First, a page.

Positive Self Talk

09/16/2013

talk to yourself with lovePositive thinking doesn’t mean that you keep your head in the sand and ignore life’s less pleasant situations. Positive thinking just means that you approach the unpleasantness in a more positive and productive way. You think the best is going to happen, not the worst.

Positive thinking often starts with self-talk. Self-talk is the endless stream of unspoken thoughts that run through your head every day. These automatic thoughts can be positive or negative. 

IDENTIFY NEGATIVE THINKING

Not sure if your self-talk is positive or negative? Here are some forms of negative self-talk:

Filtering: You magnify the negative aspects of a situation and filter out all of the positive ones. For example, say you had a great day at work. You completed your tasks ahead of time and were complimented for doing a speedy and thorough job. But you forgot one minor step. That evening, you focus only on your oversight and forget about the compliments you received.

Personalizing: When something bad occurs, you automatically blame yourself. For example, you hear that an evening out with friends is canceled, and you assume that the change in plans is because no one wanted to be around you.

Catastrophizing: You automatically anticipate the worst. The drive-through coffee shop gets your order wrong and you automatically think that the rest of your day will be a disaster.

Polarizing: You see things only as either good or bad, black or white. There is no middle ground. You feel that you have to be perfect or that you’re a total failure.

FOCUSING ON POSITIVE THINKING

You can learn to turn negative thinking into positive thinking. The process is simple, but it does take time and practice — you’re creating a new habit, after all. Here are some ways to think and behave in a more positive and optimistic way:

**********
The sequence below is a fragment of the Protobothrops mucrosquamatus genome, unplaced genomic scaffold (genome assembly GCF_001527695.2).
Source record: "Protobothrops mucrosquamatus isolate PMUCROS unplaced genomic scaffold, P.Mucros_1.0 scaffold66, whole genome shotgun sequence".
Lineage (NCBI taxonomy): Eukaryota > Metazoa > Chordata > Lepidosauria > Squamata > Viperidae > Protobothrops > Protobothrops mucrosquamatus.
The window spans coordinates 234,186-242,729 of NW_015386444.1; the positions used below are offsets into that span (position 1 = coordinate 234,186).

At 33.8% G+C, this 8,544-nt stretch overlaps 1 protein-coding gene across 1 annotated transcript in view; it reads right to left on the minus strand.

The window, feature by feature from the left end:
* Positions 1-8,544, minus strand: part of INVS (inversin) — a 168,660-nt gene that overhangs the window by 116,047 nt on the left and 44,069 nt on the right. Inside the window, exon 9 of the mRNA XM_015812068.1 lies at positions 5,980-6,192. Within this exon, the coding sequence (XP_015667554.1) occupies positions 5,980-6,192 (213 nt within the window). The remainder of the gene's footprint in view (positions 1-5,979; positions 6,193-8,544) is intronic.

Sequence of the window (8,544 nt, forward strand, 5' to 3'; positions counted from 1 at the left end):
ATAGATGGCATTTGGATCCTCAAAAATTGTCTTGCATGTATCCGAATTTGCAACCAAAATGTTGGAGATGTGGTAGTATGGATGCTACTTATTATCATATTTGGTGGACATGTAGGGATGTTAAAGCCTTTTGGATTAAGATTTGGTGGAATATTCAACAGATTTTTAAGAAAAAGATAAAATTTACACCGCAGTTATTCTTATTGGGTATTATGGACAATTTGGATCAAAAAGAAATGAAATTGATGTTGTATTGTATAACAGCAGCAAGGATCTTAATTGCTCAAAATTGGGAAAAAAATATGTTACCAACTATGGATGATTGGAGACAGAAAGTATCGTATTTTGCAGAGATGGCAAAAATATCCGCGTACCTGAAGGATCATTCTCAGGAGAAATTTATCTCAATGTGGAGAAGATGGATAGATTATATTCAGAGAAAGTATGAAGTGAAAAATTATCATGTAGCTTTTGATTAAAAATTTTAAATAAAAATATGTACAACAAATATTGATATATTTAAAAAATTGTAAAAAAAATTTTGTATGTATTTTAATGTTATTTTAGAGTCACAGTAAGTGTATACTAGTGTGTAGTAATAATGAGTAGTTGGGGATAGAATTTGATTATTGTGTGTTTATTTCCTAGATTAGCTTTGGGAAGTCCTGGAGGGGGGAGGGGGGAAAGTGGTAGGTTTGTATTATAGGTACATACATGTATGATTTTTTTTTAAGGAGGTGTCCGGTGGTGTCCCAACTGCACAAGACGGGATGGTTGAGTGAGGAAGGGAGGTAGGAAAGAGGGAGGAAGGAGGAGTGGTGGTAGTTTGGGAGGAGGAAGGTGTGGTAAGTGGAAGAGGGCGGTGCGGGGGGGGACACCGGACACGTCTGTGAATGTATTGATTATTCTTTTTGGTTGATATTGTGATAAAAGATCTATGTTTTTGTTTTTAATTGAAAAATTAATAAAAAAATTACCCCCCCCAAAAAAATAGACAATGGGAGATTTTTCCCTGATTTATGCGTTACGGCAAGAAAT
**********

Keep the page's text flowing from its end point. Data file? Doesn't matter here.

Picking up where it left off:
be-careful-how-you-talk-to-yourselfIdentify areas to change: If you want to become more optimistic and engage in more positive thinking, first identify areas of your life that you typically think negatively about, whether it’s work, your daily commute or a relationship, for example. You can start small by focusing on one area to approach in a more positive way.

Check yourself: Periodically during the day, stop and evaluate what you’re thinking. If you find that your thoughts are mainly negative, try to find a way to put a positive spin on them.

Be open to humor: Give yourself permission to smile or laugh, especially during difficult times. Seek humor in everyday happenings. When you can laugh at life, you feel less stressed.

Follow a healthy lifestyle: Exercise at least three times a week to positively affect mood and reduce stress. Follow a healthy diet to fuel your mind and body. And learn to manage stress.

positive self talkSurround yourself with positive people: Make sure those in your life are positive, supportive people you can depend on to give helpful advice and feedback. Negative people may increase your stress level and make you doubt your ability to manage stress in healthy ways.

Practice positive self-talk: Start by following one simple rule: Don’t say anything to yourself that you wouldn’t say to anyone else. Be gentle and encouraging with yourself. If a negative thought enters your mind, evaluate it rationally and respond with affirmations of what is good about you.

Practicing positive self-talk will improve your outlook. When your state of mind is generally optimistic, you’re able to handle everyday stress in a more constructive way.

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[from MayoClinic.com; could not find image sources.]